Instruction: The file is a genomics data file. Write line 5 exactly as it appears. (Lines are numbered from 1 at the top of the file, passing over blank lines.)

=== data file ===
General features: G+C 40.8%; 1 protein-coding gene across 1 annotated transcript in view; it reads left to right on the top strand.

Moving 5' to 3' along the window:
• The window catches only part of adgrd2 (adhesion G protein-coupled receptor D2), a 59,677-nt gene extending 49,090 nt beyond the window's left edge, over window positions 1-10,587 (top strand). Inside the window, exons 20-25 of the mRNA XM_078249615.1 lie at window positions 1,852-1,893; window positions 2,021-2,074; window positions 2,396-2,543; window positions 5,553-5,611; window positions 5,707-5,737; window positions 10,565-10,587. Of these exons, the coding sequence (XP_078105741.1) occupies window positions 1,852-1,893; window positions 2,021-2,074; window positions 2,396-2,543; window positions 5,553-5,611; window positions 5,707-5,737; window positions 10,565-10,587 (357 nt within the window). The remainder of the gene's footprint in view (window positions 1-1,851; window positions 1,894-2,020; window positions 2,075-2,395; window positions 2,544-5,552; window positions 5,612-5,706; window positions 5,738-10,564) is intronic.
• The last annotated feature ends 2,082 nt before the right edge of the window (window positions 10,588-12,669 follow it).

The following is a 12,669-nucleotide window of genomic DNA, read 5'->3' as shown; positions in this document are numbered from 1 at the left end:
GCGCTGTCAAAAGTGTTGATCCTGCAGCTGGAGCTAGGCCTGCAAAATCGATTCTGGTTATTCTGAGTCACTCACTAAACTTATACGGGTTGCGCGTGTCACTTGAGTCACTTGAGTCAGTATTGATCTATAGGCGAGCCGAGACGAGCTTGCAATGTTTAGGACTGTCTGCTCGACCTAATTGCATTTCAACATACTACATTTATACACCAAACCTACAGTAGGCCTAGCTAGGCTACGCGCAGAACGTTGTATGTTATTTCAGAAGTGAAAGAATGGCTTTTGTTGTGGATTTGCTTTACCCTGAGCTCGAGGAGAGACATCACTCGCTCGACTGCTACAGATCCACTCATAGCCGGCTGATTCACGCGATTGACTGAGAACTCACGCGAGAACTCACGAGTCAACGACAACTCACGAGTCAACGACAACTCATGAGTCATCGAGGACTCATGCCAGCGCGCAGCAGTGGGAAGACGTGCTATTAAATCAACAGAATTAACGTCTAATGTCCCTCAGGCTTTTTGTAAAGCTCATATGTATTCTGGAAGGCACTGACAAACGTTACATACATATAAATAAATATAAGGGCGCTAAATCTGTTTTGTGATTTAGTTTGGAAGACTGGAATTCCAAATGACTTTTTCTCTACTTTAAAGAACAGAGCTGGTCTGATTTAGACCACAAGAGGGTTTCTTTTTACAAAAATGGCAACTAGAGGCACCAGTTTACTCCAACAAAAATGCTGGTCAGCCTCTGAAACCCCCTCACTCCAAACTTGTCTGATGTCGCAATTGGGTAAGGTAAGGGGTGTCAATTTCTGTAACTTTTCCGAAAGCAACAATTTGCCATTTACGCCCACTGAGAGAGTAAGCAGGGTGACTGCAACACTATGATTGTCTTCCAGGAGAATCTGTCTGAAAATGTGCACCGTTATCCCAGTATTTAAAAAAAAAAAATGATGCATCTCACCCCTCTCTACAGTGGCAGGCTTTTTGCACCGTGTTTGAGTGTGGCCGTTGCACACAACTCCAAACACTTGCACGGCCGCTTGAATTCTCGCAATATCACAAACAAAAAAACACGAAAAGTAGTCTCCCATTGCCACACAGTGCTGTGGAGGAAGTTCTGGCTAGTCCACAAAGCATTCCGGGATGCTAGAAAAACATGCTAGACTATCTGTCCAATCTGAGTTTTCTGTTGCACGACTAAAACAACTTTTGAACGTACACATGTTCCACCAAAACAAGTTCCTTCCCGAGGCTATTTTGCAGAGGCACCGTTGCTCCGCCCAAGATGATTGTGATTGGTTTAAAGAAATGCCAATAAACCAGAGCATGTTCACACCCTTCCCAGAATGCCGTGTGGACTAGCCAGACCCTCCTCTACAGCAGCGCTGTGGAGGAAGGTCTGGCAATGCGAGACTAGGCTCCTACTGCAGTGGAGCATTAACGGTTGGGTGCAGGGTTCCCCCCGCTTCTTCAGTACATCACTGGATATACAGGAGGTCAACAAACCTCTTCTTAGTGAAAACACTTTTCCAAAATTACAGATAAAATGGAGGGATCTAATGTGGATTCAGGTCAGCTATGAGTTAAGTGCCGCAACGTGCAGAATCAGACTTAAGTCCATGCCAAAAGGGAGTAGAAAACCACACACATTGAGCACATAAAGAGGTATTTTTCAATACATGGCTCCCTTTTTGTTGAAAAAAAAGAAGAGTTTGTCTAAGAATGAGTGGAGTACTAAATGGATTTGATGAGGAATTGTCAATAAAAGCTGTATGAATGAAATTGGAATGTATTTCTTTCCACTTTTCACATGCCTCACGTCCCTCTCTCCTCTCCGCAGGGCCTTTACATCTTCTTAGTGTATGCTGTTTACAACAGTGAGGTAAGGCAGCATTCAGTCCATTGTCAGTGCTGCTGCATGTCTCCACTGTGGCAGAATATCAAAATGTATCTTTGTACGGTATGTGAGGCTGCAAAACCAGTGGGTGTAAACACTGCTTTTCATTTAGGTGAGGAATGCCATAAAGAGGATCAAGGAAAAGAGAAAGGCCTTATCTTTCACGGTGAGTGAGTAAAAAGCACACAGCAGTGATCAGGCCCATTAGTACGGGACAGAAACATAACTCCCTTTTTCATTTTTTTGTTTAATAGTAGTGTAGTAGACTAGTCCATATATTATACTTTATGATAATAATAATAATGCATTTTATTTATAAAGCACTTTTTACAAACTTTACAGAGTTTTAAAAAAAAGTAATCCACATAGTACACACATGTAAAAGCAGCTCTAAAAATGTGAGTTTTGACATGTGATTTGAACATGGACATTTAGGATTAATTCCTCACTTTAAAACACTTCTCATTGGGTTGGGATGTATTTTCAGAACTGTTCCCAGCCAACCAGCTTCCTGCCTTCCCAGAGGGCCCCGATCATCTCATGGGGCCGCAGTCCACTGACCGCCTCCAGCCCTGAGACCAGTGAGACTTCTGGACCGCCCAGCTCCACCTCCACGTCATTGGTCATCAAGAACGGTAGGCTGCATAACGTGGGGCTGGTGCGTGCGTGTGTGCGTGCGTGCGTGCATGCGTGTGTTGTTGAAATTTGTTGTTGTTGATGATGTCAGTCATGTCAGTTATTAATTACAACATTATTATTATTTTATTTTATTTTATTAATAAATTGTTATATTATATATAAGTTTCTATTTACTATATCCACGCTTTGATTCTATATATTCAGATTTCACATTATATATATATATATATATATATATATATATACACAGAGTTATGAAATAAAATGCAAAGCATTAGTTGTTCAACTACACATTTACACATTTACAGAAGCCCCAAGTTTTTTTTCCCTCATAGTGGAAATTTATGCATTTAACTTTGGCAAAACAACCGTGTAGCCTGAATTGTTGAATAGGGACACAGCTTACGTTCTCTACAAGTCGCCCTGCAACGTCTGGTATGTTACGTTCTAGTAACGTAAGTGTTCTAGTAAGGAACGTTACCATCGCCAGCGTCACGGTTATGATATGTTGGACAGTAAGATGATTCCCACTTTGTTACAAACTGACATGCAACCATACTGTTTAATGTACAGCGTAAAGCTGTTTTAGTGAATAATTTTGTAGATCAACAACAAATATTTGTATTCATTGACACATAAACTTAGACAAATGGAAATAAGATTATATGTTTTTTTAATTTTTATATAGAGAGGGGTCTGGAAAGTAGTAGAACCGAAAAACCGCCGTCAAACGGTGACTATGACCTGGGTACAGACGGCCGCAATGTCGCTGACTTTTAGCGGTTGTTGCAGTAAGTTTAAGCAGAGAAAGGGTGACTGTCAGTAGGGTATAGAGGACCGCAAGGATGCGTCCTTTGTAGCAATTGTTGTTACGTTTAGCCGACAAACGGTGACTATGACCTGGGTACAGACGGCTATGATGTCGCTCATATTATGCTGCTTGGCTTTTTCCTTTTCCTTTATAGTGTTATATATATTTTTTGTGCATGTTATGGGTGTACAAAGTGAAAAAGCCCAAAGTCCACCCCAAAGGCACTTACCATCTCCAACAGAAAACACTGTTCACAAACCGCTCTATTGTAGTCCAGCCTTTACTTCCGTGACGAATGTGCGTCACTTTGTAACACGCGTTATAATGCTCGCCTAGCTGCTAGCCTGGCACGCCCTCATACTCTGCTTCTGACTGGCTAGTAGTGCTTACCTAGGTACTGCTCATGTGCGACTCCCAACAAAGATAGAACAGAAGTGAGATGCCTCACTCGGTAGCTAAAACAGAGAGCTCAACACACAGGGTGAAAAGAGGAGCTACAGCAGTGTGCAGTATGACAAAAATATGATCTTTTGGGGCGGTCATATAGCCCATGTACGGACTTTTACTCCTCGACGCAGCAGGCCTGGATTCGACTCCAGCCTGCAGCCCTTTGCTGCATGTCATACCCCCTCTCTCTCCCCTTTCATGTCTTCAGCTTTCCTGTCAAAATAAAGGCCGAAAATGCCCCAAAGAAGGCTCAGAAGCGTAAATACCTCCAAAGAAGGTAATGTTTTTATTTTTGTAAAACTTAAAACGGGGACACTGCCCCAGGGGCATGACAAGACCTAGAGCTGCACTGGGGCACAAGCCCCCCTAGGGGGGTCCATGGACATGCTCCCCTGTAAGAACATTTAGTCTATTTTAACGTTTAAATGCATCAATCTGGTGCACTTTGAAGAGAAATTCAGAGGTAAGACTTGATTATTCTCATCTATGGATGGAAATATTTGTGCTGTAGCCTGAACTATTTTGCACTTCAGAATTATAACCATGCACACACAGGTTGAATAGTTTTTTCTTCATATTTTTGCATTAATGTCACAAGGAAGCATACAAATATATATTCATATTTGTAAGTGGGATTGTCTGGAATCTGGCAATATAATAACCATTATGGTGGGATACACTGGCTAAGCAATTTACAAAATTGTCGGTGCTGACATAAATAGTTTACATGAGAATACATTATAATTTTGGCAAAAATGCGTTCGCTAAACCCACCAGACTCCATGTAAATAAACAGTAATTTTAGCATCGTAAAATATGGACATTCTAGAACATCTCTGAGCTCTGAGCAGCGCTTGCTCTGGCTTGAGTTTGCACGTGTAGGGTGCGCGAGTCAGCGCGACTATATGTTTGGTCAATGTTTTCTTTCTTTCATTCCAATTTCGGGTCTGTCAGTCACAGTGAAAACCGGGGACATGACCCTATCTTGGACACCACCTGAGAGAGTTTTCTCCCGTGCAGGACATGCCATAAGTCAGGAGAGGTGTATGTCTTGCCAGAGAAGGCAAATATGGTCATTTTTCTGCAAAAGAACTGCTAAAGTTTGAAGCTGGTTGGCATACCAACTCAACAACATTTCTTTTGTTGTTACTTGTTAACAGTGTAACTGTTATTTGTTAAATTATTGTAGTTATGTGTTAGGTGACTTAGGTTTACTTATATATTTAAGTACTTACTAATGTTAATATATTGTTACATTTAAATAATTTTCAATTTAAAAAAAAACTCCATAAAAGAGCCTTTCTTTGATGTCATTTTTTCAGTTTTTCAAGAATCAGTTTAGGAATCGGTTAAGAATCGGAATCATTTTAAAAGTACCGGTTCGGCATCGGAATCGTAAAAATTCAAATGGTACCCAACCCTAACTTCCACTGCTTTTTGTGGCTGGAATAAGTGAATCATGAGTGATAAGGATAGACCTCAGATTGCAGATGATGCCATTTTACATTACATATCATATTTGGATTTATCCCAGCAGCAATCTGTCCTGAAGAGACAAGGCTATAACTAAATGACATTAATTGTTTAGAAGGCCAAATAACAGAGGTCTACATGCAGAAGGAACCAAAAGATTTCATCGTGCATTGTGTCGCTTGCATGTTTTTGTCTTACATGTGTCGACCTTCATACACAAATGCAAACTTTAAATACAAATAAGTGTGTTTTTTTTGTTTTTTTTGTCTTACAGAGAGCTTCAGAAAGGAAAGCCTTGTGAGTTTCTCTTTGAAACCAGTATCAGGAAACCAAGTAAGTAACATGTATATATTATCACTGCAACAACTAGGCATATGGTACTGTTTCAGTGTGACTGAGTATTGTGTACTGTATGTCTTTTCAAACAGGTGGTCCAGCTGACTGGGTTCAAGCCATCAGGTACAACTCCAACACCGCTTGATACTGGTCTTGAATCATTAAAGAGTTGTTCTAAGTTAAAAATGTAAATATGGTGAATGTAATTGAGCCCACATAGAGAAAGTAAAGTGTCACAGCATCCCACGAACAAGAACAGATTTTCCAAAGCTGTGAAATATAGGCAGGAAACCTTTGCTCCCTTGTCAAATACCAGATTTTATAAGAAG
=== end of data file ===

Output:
The following is a 12,669-nucleotide window of genomic DNA, read 5'->3' as shown; positions in this document are numbered from 1 at the left end: